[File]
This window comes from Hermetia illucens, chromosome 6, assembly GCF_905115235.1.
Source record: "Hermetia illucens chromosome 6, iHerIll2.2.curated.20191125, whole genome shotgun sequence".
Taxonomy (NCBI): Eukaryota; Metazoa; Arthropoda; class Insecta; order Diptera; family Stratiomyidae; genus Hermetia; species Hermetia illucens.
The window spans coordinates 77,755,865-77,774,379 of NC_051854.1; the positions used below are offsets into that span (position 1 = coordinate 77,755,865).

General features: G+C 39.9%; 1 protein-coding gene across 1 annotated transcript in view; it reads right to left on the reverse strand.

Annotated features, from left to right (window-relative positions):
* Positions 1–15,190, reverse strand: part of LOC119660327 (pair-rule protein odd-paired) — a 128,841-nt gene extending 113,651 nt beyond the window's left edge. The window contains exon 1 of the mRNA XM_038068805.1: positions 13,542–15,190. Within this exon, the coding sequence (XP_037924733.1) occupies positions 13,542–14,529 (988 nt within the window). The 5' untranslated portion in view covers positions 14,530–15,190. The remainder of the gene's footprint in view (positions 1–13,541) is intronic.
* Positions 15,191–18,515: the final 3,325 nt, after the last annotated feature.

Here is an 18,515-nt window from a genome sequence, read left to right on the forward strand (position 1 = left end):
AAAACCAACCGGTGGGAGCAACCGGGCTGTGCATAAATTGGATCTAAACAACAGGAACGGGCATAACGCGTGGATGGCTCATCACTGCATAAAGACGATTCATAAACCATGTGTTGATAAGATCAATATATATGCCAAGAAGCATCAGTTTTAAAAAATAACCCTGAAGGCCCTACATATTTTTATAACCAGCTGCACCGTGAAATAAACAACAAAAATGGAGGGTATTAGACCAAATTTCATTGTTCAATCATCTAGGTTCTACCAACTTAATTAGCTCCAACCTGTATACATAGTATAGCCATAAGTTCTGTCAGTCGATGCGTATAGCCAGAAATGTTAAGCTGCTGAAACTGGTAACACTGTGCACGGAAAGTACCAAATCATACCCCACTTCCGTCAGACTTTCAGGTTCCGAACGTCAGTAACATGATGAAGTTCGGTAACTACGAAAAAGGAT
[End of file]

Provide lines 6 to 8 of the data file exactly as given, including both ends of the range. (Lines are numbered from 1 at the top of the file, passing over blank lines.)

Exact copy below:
Annotated features, from left to right (window-relative positions):
* Positions 1–15,190, reverse strand: part of LOC119660327 (pair-rule protein odd-paired) — a 128,841-nt gene extending 113,651 nt beyond the window's left edge. The window contains exon 1 of the mRNA XM_038068805.1: positions 13,542–15,190. Within this exon, the coding sequence (XP_037924733.1) occupies positions 13,542–14,529 (988 nt within the window). The 5' untranslated portion in view covers positions 14,530–15,190. The remainder of the gene's footprint in view (positions 1–13,541) is intronic.
* Positions 15,191–18,515: the final 3,325 nt, after the last annotated feature.